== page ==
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Shoes mask weaknesses, barefoot highlights strengths

Wednesday, 6 January 2010

Barefoot - a horse management question

How often do you hear 'I tried barefoot and it didn't work for me.'

The operative word being 'me'. Where barefoot is not working - it is often for the person and not necessarily the horse. Let me explain my thinking.

Barefoot requires some reworking of how we manage our horses. We have to put aside some of our conventions and start looking at life from the horse's point of view. It may take some time and persistence before we get the management mix right (for the horse).

There are a whole chunk of people out there for whom this is not an option, for whatever reason. For these people barefoot might not work (don't get me wrong - given the appropriate care it would most likely work for their horses).

Let's briefly look at the management issues that need addressing and then I'll post about each in more detail separately. For ease of reference I use the acronym DEET - Diet, exercise, environment and Trim

Diet is a big factor - a significant proportion of the horse population is sensitive to sugar. It's really a digestive problem that has side effects on the feet. Modern diets have a tendency to be very high in sugar.

Exercise - the horse is designed to move, more or less constantly, and can easily cover 20 miles a day routinely. Current methods of horse care tend to restrict movement which has lots of side effects, one of which is poor foot health/growth.

Environment - Hooves adapt to the surface they work/live most on. The current trend towards soft sand arenas, grassy paddocks and protection against wear on hard surfaces contributes to poor, weak and crumbly hooves.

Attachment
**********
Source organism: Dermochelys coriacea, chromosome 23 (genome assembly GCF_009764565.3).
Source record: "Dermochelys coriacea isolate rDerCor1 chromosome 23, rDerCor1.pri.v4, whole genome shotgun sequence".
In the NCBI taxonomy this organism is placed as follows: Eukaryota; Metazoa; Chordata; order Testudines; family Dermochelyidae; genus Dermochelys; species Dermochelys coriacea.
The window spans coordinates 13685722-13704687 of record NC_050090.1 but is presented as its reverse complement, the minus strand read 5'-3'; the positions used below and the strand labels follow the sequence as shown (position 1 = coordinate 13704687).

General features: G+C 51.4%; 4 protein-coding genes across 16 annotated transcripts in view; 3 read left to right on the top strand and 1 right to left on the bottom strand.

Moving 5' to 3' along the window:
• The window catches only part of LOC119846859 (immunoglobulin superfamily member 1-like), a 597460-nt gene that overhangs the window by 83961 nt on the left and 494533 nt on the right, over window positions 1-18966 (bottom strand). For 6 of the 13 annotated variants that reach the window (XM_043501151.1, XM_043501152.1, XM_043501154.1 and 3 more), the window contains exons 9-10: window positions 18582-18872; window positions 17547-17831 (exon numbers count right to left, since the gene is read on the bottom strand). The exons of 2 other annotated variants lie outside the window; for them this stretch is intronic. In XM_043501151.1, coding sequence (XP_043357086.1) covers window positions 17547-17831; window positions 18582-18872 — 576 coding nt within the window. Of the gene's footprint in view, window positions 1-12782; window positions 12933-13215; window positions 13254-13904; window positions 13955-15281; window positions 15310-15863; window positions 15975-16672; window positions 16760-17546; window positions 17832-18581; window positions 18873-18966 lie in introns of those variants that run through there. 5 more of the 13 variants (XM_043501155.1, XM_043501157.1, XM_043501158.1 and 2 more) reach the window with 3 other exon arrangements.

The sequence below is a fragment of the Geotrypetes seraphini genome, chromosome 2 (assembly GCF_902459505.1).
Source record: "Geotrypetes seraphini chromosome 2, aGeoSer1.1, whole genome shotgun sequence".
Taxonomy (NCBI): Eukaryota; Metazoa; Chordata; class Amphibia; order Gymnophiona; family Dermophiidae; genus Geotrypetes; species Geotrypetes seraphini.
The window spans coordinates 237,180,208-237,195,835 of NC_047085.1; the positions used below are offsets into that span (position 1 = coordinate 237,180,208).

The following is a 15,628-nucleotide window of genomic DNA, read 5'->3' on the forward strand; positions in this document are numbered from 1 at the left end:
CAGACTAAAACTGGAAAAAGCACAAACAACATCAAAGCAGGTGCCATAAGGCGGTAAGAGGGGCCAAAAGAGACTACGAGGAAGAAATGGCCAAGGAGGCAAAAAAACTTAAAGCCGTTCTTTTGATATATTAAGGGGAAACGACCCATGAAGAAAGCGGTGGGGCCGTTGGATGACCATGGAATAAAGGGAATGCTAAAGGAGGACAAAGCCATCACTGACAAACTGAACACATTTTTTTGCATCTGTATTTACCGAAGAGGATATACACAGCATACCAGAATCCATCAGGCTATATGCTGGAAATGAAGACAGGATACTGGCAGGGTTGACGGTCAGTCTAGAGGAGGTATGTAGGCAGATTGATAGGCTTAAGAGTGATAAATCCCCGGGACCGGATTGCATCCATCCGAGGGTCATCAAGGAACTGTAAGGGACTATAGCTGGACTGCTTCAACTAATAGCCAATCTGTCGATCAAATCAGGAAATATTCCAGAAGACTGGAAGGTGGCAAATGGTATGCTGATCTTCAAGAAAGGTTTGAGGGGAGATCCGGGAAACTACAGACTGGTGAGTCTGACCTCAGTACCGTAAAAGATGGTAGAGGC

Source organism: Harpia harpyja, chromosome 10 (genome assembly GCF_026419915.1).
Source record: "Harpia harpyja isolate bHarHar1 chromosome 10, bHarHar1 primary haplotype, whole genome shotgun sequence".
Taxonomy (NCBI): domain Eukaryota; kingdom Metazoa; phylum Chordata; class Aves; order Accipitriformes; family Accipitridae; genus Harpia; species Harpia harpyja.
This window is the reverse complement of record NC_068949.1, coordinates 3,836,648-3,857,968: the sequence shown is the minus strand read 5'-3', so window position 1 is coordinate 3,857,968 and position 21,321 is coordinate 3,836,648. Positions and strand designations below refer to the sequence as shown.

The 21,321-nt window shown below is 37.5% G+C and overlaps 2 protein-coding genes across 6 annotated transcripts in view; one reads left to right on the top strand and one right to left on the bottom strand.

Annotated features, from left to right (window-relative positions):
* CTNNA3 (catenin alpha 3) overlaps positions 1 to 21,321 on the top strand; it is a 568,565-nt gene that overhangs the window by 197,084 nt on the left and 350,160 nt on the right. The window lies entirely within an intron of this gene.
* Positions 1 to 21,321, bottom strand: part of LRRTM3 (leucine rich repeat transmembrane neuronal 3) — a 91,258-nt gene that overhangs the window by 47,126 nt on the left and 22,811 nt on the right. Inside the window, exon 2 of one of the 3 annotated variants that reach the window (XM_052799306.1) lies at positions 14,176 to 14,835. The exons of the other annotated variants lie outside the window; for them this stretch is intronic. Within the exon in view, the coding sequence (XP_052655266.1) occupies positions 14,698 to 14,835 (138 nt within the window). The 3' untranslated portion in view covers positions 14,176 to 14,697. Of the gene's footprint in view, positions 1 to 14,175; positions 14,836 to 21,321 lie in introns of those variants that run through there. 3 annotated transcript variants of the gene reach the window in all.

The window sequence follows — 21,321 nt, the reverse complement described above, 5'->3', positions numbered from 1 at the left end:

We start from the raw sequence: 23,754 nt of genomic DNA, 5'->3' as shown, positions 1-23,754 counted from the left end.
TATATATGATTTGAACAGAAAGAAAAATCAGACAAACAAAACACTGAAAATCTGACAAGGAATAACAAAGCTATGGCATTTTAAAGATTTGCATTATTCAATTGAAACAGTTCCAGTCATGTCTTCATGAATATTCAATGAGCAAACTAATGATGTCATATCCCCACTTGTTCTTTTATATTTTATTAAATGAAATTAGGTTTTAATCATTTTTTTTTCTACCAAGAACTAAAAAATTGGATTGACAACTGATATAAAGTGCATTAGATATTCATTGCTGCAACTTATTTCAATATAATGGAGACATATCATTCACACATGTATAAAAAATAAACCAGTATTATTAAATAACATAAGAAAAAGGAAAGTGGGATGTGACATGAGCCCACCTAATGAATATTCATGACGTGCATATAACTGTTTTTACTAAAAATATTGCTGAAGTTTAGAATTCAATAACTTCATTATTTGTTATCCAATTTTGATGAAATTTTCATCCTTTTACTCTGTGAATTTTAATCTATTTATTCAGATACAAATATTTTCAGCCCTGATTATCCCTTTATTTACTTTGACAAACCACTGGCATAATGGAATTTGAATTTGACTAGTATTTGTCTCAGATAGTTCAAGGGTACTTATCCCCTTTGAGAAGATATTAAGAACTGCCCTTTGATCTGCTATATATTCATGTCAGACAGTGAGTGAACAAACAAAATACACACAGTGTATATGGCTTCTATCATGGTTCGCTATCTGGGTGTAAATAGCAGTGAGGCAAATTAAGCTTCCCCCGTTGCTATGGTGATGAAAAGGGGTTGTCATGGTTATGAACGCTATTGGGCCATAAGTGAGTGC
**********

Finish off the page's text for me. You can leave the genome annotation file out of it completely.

Trim - Hooves will self trim to their own optimum when given sufficient exercise over the right sort of terrain. Current management practices tend not allow this to happen. An effective barefoot trim will mimic the natural wear pattern and only remove what nature would have removed given the chance.


Di said...

We have two riding horses in the transition period from shod to unshod, it seems to be going well. We have boots for riding which the horses are quite comfortable with. It's been a slow journey for me, but I'm finally seeing things from my horses' point of view. What really brought it home to me was our two youngsters 2 and 3 with beautiful feet and no way did I want to start putting shoes on them.

Endurance Granny said...

Good post! ~E.G.

Akhal-Eventer said...

How true. . .I have been doing my own barefoot trims for about 5 years now and can say that I definitely spend at least 80% more time on my horses' feet than I did when they were shod by a traditional farrier. However, the work you put into maintaining your horses' feet will inevitably benefit their performance & quality of life on so many levels: nutritionally, physically, biologically, and even mentally. As an equestrian, it's been a transition that is akin to any personal lifestyle change. You can't just make a change in diet, exercise, philosophy, etc, without a supportive change in your lifestyle. And so it goes with caring for our horses. And like many major lifestyle changes, going barefoot can be extremely rewarding. Having control over your horses' feet and knowing what to do to encourage health and soundness is a powerful tool in a person's overall horsemanship. It's also a job that builds respectful relationships. In this regard, I feel the rewards of going barefoot outweigh the sacrifices by a long shot.

Sophie said...

The addiction to shoes reminds me of the addiction to nicotine. Once you've managed to successfully give up (and it can be so very very hard) you never want to go back.

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